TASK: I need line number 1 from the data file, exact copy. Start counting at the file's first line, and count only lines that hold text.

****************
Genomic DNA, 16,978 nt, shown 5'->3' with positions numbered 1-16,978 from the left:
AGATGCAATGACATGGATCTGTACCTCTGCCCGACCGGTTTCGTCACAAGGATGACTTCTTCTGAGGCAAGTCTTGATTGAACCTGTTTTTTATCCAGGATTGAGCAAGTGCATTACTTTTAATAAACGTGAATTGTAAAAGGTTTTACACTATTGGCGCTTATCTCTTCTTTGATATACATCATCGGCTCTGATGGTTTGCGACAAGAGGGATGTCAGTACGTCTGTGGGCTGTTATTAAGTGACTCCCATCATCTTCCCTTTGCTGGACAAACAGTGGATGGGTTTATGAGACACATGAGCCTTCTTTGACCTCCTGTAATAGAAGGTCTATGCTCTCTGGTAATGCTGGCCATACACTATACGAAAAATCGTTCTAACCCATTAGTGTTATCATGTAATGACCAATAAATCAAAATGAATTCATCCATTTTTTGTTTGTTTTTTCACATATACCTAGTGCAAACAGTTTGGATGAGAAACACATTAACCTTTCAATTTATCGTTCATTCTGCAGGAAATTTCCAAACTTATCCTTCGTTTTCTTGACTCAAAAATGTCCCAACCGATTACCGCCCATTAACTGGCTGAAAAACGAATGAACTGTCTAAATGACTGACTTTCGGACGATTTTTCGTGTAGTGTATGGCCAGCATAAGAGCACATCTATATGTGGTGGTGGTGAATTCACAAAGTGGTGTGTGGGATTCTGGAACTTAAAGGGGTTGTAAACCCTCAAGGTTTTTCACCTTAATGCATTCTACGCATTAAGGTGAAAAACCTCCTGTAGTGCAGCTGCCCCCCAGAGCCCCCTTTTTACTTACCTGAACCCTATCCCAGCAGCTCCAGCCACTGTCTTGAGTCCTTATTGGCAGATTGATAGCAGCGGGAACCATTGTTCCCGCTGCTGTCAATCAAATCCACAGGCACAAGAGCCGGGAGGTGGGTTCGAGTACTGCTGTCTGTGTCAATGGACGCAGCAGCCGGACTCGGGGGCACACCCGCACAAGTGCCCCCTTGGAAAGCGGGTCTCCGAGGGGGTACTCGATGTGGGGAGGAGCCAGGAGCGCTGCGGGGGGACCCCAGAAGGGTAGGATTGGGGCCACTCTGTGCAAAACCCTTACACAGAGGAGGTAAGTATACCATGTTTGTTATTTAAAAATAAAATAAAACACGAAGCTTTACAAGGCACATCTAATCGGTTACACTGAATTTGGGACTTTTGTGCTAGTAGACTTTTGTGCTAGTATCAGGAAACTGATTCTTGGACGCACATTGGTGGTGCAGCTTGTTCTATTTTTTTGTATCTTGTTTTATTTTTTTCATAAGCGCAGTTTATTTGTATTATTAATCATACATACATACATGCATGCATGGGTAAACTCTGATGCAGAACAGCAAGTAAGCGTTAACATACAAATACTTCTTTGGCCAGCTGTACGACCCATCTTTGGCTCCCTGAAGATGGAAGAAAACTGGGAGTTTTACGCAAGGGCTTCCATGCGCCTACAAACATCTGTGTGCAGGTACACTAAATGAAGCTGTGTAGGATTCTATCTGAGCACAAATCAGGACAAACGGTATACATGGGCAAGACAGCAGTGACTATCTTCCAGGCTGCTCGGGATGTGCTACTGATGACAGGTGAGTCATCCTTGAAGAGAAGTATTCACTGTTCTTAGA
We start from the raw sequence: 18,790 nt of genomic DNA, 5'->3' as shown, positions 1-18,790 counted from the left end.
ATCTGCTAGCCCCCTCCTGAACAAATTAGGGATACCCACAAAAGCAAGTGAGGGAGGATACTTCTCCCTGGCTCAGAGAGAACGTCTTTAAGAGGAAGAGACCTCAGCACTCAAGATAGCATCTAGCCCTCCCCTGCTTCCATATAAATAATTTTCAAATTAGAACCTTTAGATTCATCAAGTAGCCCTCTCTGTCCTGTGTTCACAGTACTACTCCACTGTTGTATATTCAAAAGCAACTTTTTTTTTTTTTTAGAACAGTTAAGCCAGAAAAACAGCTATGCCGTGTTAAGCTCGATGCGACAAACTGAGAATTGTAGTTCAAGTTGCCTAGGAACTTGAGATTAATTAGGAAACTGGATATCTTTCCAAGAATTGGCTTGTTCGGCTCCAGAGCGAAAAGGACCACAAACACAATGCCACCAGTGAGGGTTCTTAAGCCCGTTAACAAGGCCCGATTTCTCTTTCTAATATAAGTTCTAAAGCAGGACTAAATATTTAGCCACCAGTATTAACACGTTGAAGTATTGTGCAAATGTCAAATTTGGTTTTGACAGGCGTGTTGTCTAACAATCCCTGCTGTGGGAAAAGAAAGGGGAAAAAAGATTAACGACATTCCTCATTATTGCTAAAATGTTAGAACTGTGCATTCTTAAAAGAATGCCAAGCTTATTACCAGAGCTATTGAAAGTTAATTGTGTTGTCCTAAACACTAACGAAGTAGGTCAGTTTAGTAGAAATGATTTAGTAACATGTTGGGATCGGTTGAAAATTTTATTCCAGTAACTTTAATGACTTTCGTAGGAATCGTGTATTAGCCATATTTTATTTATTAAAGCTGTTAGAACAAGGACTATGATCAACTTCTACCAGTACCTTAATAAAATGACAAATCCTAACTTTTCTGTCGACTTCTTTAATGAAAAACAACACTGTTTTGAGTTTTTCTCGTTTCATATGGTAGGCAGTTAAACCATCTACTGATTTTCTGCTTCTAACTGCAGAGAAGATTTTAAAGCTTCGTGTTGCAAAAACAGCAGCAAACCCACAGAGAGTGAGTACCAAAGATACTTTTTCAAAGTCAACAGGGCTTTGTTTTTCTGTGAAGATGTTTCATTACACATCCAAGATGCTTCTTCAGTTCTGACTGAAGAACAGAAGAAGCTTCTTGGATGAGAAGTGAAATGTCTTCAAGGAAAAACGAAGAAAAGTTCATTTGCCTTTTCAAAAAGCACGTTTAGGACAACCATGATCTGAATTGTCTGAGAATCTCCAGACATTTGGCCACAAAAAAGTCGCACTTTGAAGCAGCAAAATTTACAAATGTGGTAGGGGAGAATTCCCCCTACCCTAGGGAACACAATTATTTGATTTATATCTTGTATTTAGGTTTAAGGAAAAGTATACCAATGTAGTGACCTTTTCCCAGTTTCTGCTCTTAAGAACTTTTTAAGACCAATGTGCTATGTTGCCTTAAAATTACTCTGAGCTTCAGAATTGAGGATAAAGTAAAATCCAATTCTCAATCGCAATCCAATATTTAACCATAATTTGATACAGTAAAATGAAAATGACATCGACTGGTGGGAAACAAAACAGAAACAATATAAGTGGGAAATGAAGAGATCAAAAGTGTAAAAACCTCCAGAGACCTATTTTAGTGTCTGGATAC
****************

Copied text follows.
Genomic DNA, 16,978 nt, shown 5'->3' with positions numbered 1-16,978 from the left: